Dr. Bing Su
Dr. Lai Guan Ng

The immune system is a complex network of cells, tissues, and organs that protect the body from pathogens and diseases. It consists of two interconnected branches: the innate immune response and the adaptive immune response. The innate immune response is the body’s first line of defense against pathogens and acts promptly upon encountering them. It consists of physical barriers such as skin and mucous membranes and innate immune cells such as neutrophils, macrophages, and natural killer cells. These cells recognize pathogen-associated molecular patterns shared by pathogens and initiate an immune response to eliminate them [1].

On the other hand, the adaptive immune response is a defense mechanism that develops over time and is more specific and tailored. It involves lymphocytes, including T and B cells, which are specialized immune cells. The adaptive immune response depends on lymphocytes’ ability to recognize and establish memory against specific antigens [2]. In summary, the immune system depends on the intimate connection between innate and adaptive immune responses, with the lymphatic system functioning as an essential link between these two branches. Lymphatic vessels facilitate immune cell activation, antigen presentation, and coordination of immune responses by transporting immune cells and antigens [3]. Together, this integrated network enables the host to mount effective immune defenses against pathogens and maintain tissue homeostasis and provides immune protection over the long term. In this special issue of Cellular and Molecular Immunology (CMI), we compile a collection of current review articles on major innate immune cell types, such as macrophages and neutrophils, and adaptive immune cell types, such as T lymphocytes and B lymphocytes, as well as the lymphatic system.

By focusing on how macrophages may prime the premetastatic niche to enable growth of metastasis and how subsequent metastasis-associated macrophages can support secondary tumor growth, the review article by Bied and colleagues provides a comprehensive view of the function of macrophages in health and tumorigenesis [4]. Neutrophils are the most abundant leukocytes in the human circulatory system. Long believed to comprise a short-lived, homogeneous leukocyte population, these cells have received much attention recently as their heterogeneity has been recognized. In this collection, Qu et al. discuss the heterogeneity of neutrophils and implications of their functional diversity in transplantation [5].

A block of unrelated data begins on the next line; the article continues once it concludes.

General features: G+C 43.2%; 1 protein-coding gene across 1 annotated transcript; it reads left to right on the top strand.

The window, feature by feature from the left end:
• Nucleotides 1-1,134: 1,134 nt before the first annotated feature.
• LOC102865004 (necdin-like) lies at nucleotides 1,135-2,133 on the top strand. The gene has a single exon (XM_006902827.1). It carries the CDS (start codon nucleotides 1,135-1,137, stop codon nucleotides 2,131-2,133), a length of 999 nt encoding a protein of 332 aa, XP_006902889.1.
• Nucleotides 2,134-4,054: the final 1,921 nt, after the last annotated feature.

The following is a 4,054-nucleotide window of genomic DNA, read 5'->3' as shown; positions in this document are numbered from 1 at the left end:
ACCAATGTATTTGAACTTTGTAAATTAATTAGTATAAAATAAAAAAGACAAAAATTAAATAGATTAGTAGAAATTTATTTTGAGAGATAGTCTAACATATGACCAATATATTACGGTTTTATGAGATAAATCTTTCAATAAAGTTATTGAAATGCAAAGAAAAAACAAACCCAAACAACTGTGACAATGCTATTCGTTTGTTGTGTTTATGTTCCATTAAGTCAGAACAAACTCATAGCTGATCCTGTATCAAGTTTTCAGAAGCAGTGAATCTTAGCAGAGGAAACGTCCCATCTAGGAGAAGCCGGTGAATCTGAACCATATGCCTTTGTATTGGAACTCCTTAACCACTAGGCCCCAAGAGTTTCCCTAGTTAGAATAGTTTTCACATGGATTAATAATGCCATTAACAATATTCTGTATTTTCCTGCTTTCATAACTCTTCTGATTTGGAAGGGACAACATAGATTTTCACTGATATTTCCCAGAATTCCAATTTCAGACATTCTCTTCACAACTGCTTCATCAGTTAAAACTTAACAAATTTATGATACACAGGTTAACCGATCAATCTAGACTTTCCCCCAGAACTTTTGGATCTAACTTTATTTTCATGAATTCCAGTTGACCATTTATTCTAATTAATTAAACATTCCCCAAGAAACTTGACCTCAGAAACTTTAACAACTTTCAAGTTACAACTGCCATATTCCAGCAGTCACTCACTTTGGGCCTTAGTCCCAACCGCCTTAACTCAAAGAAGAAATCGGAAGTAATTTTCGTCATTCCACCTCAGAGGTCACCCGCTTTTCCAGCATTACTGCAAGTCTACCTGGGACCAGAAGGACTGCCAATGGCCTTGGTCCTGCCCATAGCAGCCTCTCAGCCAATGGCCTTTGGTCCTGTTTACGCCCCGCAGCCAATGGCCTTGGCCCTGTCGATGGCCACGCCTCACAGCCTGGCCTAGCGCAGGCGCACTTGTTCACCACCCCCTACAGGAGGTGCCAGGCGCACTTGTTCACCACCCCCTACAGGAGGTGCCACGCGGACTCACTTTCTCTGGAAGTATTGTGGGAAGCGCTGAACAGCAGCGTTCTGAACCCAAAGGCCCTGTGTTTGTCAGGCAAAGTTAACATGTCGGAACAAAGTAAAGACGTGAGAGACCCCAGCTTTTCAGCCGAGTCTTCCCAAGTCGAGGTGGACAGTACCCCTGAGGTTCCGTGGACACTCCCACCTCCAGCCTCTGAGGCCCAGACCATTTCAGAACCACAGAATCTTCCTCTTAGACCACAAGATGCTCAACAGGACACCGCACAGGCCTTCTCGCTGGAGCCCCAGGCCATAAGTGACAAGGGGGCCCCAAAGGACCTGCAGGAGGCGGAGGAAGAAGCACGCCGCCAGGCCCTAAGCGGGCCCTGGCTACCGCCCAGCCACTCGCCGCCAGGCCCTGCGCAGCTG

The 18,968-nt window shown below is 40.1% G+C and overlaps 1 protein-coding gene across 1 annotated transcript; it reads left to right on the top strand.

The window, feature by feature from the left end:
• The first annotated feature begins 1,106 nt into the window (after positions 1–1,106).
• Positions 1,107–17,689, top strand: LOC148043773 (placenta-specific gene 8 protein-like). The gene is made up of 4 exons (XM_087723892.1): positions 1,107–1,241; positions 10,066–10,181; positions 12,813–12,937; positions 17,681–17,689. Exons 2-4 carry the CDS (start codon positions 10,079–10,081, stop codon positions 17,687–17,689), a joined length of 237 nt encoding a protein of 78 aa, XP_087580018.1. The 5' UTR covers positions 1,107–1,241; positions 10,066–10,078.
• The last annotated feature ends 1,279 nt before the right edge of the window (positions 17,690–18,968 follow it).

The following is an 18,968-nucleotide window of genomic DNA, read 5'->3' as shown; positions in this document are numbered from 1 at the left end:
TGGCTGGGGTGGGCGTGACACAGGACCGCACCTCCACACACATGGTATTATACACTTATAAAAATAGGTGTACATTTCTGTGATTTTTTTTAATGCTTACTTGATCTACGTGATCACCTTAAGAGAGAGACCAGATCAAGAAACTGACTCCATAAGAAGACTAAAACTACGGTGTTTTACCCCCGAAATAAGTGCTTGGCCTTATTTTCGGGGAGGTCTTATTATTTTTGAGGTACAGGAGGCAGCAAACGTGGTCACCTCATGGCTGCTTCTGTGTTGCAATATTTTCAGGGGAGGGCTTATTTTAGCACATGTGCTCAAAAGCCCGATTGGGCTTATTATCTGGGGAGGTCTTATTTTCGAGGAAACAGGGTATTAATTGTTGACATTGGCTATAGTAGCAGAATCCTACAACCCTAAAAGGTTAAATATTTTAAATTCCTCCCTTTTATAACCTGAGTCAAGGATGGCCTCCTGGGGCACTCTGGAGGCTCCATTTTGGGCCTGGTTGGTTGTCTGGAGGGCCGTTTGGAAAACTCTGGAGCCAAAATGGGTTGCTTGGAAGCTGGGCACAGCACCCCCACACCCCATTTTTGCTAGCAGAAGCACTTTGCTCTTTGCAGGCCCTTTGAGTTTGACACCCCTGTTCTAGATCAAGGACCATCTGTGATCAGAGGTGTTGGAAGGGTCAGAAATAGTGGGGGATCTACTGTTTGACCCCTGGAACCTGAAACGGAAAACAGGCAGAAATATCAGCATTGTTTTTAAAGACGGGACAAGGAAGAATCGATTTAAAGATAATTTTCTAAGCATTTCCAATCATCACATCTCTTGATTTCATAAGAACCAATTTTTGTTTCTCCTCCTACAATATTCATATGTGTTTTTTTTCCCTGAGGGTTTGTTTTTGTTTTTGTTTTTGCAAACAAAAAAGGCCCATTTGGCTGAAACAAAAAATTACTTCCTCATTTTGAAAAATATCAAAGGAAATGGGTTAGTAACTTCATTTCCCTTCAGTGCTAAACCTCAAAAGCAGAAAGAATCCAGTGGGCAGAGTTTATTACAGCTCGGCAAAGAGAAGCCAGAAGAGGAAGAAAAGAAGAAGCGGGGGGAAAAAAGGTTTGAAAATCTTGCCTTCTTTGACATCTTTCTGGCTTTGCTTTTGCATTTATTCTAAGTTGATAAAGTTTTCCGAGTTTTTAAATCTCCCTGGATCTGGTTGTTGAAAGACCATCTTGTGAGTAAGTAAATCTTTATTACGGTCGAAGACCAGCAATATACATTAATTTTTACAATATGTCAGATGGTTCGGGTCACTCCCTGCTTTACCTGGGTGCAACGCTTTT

Regarding the adaptive immune response, we present two articles covering regulation of CD4 T helper cell and CD8 T-cell effector cell function. Wang et al. provides an overview of the significance of the balance between the regulation of regulator T cells (Tregs) and T helper 17 cells, with a focus on how the transforming growth factor (TGF) cytokine superfamily modulates generation and coordinates Treg and Th17 cell function [6]. On the other hand, Chen et al. provide an overview of the function of mTOR signaling pathways in generation and maintenance of CD8 T memory cells. The authors also discuss the therapeutic potential of modulating mTOR signaling pathways to restore exhausted CD8 T-cell functionality [7]. In addition to T lymphocytes, B lymphocytes are vital to the adaptive immune response, as they are the cell type responsible for antibody production. Germinal centers are essential for producing highly specific antibodies, generating diversity, promoting affinity maturation, and establishing long-term immune memory. In this collection, Playoust et al. discuss B-cell responses in the tumor context and how the tumor microenvironment can influence the B-cell repertoire as well as the BCR specificity, affinity, and function [8]. In particular, the authors propose that in-depth analysis of tumor-infiltrating B cells may contribute to cancer diagnosis and treatment.

Lymphatic vessels “link” both the adaptive and innate immune systems. The lymphatic system functions as a conduit for immune cells to migrate between tissues and lymphoid organs, and it also plays an essential role in removing excess fluid and waste from tissues, thereby contributing to tissue homeostasis and immune surveillance. The article by Angeli and Lim examines the mechanisms that lymphatic vessels use to detect and translate mechanical cues into biological signals and their function [9].

In summary, this special collection aims not to cover all aspects of each cell type but to promote new biological aspects of each cell type. We also hope that this special collection will inspire new ideas and discussion regarding these cell types.